Do triplicate to get narrower confidence intervals, (Fig. 2) simulation

Get more data at the climbing stage (<4 min), maybe every 30 sec, as this is the region you calculate initial velocity (Fig. 3).

Use nonlinear regression software- GraphPad for e.g. as it has an inbuilt MM curve.

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National Institute for Biotechnology and Genetic Engineering

Dear Antara

I am also doing the Fret assay using dengue protease to calculate the kinetic parameters and facing the similar kind of issue in calculating Km. when you done with your experiments please share with us. Thanks

In order to calculate the value of k

_{cat}, you will need to convert RFU to micromolar. This can be done by allowing the reaction to go to completion at various substrate concentrations, which can be achieved by using a fairly high enzyme concentration. The change in RFU from the completed reaction to the same substrate concentration without the enzyme is plotted against the substrate concentration. The result is a standard curve, and the slope of the line (assuming it is linear) is the conversion factor from RFU to micromolar.1 Recommendation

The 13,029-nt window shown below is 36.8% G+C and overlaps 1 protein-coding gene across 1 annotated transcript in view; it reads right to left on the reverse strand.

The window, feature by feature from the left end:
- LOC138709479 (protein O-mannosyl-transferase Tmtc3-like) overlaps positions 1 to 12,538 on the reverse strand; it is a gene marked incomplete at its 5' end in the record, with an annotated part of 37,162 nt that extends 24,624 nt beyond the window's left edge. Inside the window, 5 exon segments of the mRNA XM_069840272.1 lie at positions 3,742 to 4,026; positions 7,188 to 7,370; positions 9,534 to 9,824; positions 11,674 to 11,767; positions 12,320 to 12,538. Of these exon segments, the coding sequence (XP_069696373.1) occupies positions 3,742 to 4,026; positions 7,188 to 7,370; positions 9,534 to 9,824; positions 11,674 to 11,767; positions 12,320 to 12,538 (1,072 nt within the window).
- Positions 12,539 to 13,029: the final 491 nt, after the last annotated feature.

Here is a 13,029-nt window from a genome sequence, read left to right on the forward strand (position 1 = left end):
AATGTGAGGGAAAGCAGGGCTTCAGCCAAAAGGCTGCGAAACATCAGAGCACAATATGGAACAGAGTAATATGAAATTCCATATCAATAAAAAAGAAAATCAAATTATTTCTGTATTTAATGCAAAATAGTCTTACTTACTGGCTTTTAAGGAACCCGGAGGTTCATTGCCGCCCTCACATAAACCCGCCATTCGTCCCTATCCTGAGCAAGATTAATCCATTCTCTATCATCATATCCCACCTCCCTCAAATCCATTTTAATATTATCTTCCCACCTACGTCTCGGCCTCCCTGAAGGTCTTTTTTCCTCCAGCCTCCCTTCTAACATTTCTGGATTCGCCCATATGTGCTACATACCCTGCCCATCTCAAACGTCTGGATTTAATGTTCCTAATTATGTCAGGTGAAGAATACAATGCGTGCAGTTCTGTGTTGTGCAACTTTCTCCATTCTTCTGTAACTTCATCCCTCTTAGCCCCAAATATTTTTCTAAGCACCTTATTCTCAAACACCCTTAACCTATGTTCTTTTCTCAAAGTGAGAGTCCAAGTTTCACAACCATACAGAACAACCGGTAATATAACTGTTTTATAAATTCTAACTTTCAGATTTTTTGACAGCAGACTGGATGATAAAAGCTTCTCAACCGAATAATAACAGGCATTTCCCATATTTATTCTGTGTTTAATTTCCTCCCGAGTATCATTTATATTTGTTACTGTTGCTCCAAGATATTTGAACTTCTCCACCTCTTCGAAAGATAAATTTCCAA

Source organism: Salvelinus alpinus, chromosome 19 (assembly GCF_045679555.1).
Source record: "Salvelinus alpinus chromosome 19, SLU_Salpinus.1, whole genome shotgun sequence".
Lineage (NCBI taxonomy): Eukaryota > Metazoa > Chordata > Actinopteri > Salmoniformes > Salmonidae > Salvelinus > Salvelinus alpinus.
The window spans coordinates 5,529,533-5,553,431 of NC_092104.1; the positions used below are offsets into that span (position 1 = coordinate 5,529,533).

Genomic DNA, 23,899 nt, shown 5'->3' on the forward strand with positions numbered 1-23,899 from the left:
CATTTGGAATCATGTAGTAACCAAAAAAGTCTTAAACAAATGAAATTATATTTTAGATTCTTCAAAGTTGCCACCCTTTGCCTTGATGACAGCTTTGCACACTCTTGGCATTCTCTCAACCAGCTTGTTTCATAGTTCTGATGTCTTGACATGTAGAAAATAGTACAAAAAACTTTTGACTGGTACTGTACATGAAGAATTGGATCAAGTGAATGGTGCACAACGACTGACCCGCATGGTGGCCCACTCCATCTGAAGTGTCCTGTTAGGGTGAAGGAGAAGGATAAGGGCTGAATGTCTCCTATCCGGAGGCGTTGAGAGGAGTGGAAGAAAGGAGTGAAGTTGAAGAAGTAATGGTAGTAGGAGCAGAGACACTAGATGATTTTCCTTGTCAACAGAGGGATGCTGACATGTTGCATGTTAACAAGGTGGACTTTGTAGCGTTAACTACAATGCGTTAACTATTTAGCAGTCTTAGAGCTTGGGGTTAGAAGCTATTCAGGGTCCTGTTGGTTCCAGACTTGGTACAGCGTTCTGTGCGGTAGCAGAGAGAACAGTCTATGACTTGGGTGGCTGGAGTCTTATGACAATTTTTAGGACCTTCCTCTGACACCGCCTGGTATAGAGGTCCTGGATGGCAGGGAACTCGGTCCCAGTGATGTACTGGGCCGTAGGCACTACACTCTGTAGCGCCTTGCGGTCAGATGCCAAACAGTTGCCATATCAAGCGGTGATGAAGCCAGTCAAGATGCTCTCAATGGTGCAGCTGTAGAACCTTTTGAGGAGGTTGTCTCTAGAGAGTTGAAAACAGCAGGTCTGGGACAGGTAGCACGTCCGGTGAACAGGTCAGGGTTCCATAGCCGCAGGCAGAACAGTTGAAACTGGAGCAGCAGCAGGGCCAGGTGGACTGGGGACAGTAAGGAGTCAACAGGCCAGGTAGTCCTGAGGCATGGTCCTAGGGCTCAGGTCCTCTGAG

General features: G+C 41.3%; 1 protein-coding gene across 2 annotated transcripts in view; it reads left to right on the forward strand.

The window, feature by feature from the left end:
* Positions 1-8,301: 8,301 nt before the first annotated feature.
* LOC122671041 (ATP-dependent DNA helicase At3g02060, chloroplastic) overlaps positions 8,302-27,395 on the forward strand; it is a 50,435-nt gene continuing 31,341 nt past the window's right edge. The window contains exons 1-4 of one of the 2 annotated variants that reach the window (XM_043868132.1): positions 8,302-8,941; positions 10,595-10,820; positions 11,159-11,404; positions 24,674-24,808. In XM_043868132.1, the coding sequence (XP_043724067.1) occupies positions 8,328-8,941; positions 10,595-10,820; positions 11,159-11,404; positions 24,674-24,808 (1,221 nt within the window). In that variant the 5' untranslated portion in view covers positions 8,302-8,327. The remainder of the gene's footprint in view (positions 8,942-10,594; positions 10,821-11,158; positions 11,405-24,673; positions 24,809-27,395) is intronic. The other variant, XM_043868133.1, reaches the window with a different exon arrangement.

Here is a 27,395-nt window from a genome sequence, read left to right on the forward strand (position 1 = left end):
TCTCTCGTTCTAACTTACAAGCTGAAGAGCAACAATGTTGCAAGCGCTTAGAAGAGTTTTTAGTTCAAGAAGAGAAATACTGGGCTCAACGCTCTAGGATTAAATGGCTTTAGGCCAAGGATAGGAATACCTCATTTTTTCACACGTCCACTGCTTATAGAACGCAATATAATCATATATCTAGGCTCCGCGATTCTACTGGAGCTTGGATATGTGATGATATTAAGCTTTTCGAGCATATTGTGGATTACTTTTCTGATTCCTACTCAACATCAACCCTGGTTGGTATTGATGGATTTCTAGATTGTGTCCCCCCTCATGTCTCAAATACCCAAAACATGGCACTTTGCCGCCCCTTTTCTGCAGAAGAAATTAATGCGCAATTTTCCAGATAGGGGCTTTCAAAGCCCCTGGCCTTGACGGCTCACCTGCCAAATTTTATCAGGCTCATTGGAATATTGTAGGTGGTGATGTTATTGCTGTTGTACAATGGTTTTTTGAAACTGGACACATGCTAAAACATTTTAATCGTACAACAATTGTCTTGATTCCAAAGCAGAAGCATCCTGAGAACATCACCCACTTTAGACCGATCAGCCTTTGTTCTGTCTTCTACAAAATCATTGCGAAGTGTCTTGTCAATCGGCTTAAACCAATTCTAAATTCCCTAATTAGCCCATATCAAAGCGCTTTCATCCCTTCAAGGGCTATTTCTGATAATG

Stanford University

Hi everyone, thank you so much for your suggestions. I have repeated the experiment following the points highlighted and wanted to discuss my results. As my previous curve did not approach V

_{max}, I used substrate concentrations- 0, 0.5, 0.8, 1.7, 3, 6, 10, 20 and 30 uM in technical replicates and removed the substrate concentrations which are lower than the enzyme concentration. I got readings every 30 seconds this time and calculated the slope for the first 3.5 minutes and used GraphPad's non-linear regression M-M plot function. However, the confidence interval is not very narrow and I am getting a K_{m}value of 14.82 (data and calculation attached).The substrate (https://www.anaspec.com/en/catalog/hcv-protease-fret-substrate-ret-s1~12bb469d-1b8c-4b64-9225-444b666c3c26) should have a high K